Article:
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The Recruiter's Digest
 Recruiting News, Training & Commentary by Bill Radin

November, 2007

Fighting Post-Placement Depression

I made a critical mistake following my first placement. For whatever reason, I failed to communicate with the candidate during his initial week on the job.

By the time I called him on the second Monday, he had already left and gone back to his old company. He might have quit regardless of whether I stayed in touch, but I’ll never know for sure.

Later, I came to realize that all placements are tenuous in the beginning. Not only is it human nature to feel some degree of buyer’s remorse, there are a multitude of distractions that can ratchet up the candidate’s level of stress. And when you factor in all the things that can go wrong or get lost in translation, it’s surprising more candidates don’t pack it in during their first week on the job.

Moral Support and Intervention
To protect your hard-earned placement
and the good faith the candidate and the new employer have invested in each otherit makes sense to stay involved. Here are just a few of the strategies I’ve used to lend a helping hand:

1. Make sure the placement is clean. Tie up any loose ends, and proofread the company’s offer letter to prevent errors that may ruffle the candidate’s feathers.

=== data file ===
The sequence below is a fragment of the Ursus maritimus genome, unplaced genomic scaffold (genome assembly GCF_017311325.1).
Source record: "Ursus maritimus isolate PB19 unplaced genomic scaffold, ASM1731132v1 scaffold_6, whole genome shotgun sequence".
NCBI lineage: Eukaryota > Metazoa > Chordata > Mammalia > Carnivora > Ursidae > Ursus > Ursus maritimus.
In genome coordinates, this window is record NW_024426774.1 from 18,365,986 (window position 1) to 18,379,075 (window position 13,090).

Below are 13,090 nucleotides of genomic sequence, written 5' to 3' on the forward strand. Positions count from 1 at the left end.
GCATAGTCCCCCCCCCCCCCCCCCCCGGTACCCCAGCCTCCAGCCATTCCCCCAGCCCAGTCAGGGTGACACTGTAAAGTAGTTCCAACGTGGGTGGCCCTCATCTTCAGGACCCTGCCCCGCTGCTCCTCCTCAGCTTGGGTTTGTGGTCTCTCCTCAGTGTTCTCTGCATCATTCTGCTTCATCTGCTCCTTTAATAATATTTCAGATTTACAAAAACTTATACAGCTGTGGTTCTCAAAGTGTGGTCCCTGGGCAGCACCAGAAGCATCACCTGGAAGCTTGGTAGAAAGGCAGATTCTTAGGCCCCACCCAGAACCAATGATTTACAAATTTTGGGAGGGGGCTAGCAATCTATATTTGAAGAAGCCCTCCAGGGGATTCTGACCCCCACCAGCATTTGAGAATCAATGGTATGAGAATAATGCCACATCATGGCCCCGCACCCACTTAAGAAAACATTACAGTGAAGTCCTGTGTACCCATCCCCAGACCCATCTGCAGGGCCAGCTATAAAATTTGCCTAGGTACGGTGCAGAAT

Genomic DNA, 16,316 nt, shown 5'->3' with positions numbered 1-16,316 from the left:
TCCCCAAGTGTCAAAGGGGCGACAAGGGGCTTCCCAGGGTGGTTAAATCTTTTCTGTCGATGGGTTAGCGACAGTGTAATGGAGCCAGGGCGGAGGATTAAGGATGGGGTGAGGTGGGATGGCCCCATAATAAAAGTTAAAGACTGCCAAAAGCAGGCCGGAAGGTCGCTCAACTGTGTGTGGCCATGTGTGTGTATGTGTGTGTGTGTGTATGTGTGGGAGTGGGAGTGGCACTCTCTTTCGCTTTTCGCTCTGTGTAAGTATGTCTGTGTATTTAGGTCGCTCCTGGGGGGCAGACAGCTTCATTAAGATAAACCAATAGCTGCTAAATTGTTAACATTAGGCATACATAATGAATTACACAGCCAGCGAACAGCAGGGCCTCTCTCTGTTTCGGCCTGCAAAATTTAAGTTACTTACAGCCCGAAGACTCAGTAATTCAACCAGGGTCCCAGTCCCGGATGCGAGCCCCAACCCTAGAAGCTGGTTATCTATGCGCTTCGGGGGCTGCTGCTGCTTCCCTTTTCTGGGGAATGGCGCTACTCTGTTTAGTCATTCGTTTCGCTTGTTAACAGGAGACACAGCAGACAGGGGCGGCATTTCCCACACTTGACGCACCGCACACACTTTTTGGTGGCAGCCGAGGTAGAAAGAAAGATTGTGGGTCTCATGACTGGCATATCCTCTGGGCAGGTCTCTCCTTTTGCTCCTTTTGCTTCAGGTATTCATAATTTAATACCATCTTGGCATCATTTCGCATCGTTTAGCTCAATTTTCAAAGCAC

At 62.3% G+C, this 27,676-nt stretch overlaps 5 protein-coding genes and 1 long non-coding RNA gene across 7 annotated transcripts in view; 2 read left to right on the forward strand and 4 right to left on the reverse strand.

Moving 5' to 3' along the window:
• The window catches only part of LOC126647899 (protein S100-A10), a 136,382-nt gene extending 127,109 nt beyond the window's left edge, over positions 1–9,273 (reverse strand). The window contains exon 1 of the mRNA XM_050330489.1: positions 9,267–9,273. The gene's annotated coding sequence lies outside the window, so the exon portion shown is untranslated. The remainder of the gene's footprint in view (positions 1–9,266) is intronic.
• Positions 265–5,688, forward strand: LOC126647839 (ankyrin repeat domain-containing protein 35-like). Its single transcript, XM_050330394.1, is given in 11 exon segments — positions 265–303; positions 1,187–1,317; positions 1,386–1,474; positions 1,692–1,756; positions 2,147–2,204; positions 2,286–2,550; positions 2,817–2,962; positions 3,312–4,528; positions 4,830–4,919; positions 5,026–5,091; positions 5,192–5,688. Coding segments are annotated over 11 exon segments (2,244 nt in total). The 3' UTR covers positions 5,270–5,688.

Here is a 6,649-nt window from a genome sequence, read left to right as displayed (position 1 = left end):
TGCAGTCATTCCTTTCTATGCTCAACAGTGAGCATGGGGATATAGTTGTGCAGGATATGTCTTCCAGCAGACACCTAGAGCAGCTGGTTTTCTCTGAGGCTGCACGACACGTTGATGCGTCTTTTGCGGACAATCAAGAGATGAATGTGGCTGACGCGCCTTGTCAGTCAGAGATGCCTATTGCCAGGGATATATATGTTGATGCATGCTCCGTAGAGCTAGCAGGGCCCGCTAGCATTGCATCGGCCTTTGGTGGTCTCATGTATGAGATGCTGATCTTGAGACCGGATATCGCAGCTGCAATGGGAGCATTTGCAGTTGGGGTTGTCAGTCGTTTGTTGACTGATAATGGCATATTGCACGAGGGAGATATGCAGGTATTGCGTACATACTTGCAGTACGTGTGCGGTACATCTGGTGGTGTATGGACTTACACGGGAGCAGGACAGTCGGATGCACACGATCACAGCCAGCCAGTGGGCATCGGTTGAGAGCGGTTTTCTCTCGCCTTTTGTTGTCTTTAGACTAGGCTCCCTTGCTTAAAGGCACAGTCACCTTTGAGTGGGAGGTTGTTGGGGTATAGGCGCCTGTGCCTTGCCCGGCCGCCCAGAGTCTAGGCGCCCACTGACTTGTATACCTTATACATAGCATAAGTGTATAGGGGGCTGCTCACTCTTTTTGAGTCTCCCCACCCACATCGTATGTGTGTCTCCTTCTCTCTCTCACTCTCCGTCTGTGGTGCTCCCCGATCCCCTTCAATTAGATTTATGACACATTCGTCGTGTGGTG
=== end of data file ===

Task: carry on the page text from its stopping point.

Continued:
2. If appropriate, help the candidate write his resignation letter or have a template ready.
3. Prepare the candidate for his resignation by telling him how his company will react, and how to deal with a counteroffer attempt.
4. After the resignation, encourage the new employer to engage the candidate in a project so he can hit the ground running.
5. Call the candidate on the date of start and a couple of times the first week. If appropriate, take the candidateand the candidate's bossto lunch.
6. Follow up with the candidate at least once a week for the first month.
7. Touch base with the hiring manager periodically. You’ll not only get a sense of how the candidate is performing, you might also be asked to find additional staff.

First-week problems typically result from a lack of task clarity. In other words, the candidate might misunderstandor the supervisor might fail to effectively communicateexactly what the candidate’s priorities are.

When people have never worked together, it often takes a while for everyone to get their bearings. Fortunately, I’ve been able to save several placements that were starting to unravel during the shake-out period.

As recruiters, we’re naturally inclined to look ahead to our next placement
and our next. I’ve found, though, that recruiting is like politics, in that you always need to keep your eye on the ball. If you begin to think too far beyond the next election, there may not be a next election.

 
 


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